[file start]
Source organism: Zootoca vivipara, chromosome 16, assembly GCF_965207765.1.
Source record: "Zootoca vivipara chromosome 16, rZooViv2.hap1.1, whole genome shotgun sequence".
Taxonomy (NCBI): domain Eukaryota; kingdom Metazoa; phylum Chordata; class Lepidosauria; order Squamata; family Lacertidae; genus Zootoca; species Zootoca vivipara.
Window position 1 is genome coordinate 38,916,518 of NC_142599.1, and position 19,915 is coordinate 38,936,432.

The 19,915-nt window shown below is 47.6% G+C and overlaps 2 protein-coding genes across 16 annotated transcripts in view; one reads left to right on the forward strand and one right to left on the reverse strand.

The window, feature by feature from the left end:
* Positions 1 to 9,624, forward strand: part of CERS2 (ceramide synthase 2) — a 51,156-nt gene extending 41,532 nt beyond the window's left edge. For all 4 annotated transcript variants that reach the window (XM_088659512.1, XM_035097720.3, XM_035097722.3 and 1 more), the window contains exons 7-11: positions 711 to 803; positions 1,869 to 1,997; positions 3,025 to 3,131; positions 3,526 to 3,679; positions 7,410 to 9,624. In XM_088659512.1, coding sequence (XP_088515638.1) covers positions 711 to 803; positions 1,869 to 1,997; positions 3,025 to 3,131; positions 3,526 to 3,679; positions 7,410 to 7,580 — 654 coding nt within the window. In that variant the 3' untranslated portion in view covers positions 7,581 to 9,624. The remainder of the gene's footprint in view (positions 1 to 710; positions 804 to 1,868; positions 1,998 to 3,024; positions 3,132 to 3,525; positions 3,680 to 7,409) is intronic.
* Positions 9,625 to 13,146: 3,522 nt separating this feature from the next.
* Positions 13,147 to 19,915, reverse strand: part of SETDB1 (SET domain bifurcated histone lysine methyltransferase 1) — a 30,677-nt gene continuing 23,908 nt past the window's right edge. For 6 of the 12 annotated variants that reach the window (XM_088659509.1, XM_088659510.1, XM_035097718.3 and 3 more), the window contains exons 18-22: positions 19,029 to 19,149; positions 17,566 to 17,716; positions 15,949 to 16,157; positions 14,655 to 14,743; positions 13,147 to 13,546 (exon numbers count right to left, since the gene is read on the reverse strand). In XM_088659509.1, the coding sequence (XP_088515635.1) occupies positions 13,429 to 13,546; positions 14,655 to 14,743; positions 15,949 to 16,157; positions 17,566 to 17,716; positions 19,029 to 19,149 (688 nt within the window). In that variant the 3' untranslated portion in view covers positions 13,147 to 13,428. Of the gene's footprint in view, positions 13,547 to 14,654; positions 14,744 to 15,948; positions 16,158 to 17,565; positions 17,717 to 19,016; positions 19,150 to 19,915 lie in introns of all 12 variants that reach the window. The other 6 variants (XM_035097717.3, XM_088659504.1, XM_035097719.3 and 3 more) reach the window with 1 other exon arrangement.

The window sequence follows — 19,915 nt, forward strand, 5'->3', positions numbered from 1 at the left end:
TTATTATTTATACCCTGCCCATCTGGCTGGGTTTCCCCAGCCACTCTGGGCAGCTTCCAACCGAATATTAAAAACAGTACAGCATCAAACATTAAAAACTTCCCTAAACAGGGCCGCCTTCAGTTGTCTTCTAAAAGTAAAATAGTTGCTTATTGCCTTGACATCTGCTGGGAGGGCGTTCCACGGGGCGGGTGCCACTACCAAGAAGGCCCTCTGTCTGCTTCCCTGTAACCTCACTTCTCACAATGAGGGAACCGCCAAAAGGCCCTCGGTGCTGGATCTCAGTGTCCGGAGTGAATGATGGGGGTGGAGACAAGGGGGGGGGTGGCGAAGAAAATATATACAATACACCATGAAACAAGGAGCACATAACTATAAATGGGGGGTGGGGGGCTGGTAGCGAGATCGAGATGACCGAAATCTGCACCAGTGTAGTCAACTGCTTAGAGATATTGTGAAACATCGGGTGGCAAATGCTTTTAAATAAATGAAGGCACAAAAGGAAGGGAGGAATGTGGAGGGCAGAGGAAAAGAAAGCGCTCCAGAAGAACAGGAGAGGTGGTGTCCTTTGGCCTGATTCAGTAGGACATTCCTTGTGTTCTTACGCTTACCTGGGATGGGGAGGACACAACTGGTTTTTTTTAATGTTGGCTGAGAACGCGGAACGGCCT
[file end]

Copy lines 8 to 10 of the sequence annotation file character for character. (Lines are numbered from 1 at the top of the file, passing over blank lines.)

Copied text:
* Positions 9,625 to 13,146: 3,522 nt separating this feature from the next.
* Positions 13,147 to 19,915, reverse strand: part of SETDB1 (SET domain bifurcated histone lysine methyltransferase 1) — a 30,677-nt gene continuing 23,908 nt past the window's right edge. For 6 of the 12 annotated variants that reach the window (XM_088659509.1, XM_088659510.1, XM_035097718.3 and 3 more), the window contains exons 18-22: positions 19,029 to 19,149; positions 17,566 to 17,716; positions 15,949 to 16,157; positions 14,655 to 14,743; positions 13,147 to 13,546 (exon numbers count right to left, since the gene is read on the reverse strand). In XM_088659509.1, the coding sequence (XP_088515635.1) occupies positions 13,429 to 13,546; positions 14,655 to 14,743; positions 15,949 to 16,157; positions 17,566 to 17,716; positions 19,029 to 19,149 (688 nt within the window). In that variant the 3' untranslated portion in view covers positions 13,147 to 13,428. Of the gene's footprint in view, positions 13,547 to 14,654; positions 14,744 to 15,948; positions 16,158 to 17,565; positions 17,717 to 19,016; positions 19,150 to 19,915 lie in introns of all 12 variants that reach the window. The other 6 variants (XM_035097717.3, XM_088659504.1, XM_035097719.3 and 3 more) reach the window with 1 other exon arrangement.

The window sequence follows — 19,915 nt, forward strand, 5'->3', positions numbered from 1 at the left end: